The widow of Jim Takamore, whose remains are at the centre of a body snatching scandal, says she won't give up the fight to bring her late partner back to the South Island, where she says he belongs.
Denise Clarke and her children, who'd travelled from Christchurch to the Bay of Plenty last week, were barred from entering a Maori cemetery at the small township of Kutarere.
Tuhoe were protesting court orders that have given Ms Clarke the right to uplift Jim Takamore's body.
She claims she and her children received abuse including death threats.
"As soon as they saw us they told us to f-off basically."
They were told prior to the exhumation attempt locals might be armed to resist entry to the cemetery, by a team of contractors.
Police called off the exhumation after a confrontation with the protestors, citing fears for public safety. Police later said there was no suggestion of arms at the scene.
Kaumatua Jim Wikotu told TVNZ's Sunday programme, Tuhoe's attitude to the idea of exhumation is unequivocal: "We've got him, we're going to hold him and nobody's going to take him away. Nobody."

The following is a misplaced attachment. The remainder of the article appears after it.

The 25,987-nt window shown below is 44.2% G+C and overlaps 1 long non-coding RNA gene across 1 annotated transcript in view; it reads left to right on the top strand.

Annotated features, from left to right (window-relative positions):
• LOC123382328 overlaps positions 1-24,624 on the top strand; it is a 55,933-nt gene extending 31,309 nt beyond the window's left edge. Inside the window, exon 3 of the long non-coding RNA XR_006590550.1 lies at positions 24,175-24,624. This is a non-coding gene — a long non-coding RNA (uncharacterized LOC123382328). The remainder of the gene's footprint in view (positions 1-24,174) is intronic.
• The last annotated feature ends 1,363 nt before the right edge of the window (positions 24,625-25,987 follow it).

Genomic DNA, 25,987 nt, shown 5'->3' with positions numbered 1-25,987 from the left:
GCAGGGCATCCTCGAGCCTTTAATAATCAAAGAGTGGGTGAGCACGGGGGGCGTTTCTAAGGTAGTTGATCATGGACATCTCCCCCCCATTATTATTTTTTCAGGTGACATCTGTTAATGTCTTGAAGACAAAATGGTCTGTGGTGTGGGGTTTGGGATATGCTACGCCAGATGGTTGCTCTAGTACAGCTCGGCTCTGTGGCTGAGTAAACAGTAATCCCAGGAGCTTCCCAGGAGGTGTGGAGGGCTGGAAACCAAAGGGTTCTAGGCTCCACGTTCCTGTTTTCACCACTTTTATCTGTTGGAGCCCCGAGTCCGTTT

The body was taken without Ms Clarke's consent, ostensibly because she had not observed Maori Tikanga - or customary lore.
She has been fighting for seven years to retrieve the remains. Three courts have given Ms Clarke the right to decide where Jim should be buried and to uplift his body.
She's concerned Tuhoe has refused to acknowledge the courts' decisions.
"You can't override the law. The law is the law".
Ms Clarke had planned to be re-burying her late partner in Christchurch today, the seventh anniversary of his death.
Body Snatchers - tonight on Sunday 7pm.